This analogy applies to our personal lives and the need to care for our physical and emotional selves. It’s often easier to place other’s masks on first and soon find yourself “passed out” due to our lack of “oxygen”. Before putting your mask on, you may first need to discover what your “oxygen” is. In my therapy practice, and in workshops, I hear stories of women who have lost touch with their personal needs, goals, and desires. Reclaiming the things that bring joy and passion into your is the first step in finding time for yourself. Here are two questions to help you identify your specific type of “oxygen”. Grab a paper and pen and write down the first things that come to mind.

1) What brought me pure joy as a child?

Now, take a step to incorporate what brought you joy as a child back into your life. For me, I felt pure childlike joy swimming in my Grandma’s pool in the summertime and standing on the piano bench singing like a little bird while my dad accompanied me on the piano. If I don’t get enough sunshine and water, and if I spend too much time away from music I start to feel less joy in my life now.

2) What do I want to do before I die?

No matter how big your dreams, I encourage you to take one tiny step toward your goal. If you want to travel in Europe, start planning your itinerary and saving a few dollars a week. If your goal is to publish a book, start by writing an outline. You get the idea…

Selfish vs. Self-care

Once you know what kind of “oxygen” you need, the next step is to make your needs, joys, and passions a priority. I’ve surveyed hundreds of women asking them this true/false question “I have enough time to pursue my own interests and needs.” Well over half of them answered “false”. If you aren’t pursuing your own interests and needs who is? Your kids? Yeah, right! Friends? Uh-uh. Hubby? Nope. Others can only help you meet your needs and support you in pursing your passions. If you are waiting for someone else to take care of your personal needs and to fulfill your dreams you will end up being very disappointed, and will likely feel empty and angry.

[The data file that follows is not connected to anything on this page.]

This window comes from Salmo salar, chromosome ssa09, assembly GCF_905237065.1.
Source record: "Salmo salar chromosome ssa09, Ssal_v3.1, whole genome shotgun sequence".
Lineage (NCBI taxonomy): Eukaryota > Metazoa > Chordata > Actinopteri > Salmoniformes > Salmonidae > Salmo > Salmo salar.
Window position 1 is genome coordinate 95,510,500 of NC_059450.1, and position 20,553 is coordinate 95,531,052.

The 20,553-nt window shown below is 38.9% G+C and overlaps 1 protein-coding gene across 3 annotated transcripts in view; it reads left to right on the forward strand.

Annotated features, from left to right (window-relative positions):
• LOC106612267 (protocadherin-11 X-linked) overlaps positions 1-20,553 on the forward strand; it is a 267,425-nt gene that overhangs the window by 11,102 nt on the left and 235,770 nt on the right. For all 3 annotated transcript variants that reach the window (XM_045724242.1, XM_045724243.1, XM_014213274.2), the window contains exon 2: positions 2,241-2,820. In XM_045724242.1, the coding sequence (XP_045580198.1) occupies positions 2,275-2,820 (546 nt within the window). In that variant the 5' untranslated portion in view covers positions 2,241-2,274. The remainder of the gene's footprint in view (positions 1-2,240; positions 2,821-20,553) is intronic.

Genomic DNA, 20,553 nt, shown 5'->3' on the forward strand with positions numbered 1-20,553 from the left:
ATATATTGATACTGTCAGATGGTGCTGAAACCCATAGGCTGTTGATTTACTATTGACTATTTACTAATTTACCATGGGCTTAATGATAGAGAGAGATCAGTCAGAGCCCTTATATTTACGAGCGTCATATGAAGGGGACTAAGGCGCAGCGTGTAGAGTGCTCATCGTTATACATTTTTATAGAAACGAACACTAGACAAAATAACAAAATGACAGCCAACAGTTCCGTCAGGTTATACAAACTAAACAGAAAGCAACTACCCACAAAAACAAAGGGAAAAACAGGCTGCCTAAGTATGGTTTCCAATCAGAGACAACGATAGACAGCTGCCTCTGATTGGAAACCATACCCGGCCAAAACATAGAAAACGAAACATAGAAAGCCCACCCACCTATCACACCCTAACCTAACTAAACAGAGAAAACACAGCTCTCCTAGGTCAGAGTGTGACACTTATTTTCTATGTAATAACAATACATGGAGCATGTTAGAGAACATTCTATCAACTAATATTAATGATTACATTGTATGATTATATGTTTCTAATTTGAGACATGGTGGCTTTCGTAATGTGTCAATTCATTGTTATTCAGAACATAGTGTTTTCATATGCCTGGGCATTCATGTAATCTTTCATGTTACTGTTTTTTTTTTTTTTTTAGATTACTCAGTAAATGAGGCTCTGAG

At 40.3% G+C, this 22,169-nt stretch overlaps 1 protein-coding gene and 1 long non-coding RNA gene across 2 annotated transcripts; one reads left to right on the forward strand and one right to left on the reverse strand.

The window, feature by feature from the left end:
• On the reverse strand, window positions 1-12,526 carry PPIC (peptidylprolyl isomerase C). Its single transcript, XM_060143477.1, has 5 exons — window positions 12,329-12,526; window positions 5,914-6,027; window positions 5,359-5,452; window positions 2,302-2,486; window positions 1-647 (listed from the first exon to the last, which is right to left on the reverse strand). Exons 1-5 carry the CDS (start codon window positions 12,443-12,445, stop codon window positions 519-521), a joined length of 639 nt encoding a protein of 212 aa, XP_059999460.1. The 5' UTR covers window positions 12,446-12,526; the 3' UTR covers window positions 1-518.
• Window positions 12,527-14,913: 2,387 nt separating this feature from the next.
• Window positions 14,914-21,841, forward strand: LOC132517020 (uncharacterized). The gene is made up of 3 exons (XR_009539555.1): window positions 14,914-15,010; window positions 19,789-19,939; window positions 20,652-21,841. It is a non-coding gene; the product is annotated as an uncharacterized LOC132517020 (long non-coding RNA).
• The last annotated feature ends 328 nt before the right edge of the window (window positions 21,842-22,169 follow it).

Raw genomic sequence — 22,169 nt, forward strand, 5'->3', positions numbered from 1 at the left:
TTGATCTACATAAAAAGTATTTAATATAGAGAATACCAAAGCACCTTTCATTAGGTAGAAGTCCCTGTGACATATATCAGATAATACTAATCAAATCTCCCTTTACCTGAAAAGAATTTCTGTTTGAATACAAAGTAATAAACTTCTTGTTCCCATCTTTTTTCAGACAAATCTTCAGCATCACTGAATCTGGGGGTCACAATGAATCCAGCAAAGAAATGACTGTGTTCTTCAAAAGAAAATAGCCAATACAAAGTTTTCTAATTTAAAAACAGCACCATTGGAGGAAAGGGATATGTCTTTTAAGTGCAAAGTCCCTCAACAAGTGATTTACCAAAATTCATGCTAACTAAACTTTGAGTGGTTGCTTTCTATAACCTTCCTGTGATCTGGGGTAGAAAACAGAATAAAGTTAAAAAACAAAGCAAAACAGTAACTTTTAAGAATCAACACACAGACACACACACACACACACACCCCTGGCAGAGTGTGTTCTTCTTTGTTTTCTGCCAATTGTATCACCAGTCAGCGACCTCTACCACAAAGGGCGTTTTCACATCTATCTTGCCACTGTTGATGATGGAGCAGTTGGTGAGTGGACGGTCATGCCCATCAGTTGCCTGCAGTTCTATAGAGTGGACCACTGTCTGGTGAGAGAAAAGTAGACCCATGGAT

Many women are reluctant to take responsibility for taking care of their own needs because they fear the “S-word” … being Selfish. When you are considering doing something that nurtures you and doesn’t appear to directly benefit anyone else, do you dismiss your thought as “selfish”? Whether it’s taking care of your physical health like exercising, napping, or eating healthy, or doing things to nurture your mental and emotional health like taking a vacation, spending time with friends, gardening, painting, or reading a good book, it’s easy to let these things you need or want to do take a back seat to the needs of others. See if any of these phrases sound familiar:

I just don’t have time to take care of myself!
I can’t take time away from my family.
I have to finish all of my work before I ‘play’.
I don’t want to be selfish.

Merriam-Webster online dictionary defines selfish as “concerned excessively or exclusively with oneself, seeking or concentrating on one’s own advantage, pleasure, or well-being without regard for others.” Selfish is doing what’s in your best interest without regard for others. Self-care is doing what’s in your best interest with regard for others. Remember “place your mask on first, then assist dependent others”.

Tips To Find Time For You

T    Treat yourself as you would treat others.

Ask yourself, “Would I allow someone else to do this?” If you would allow someone else, then why not allow yourself?

I    Investment in you means rewards for others.

When you care for yourself it creates more energy, more joy, more of you to share with our loved ones.

M    Make and keep appointments with yourself.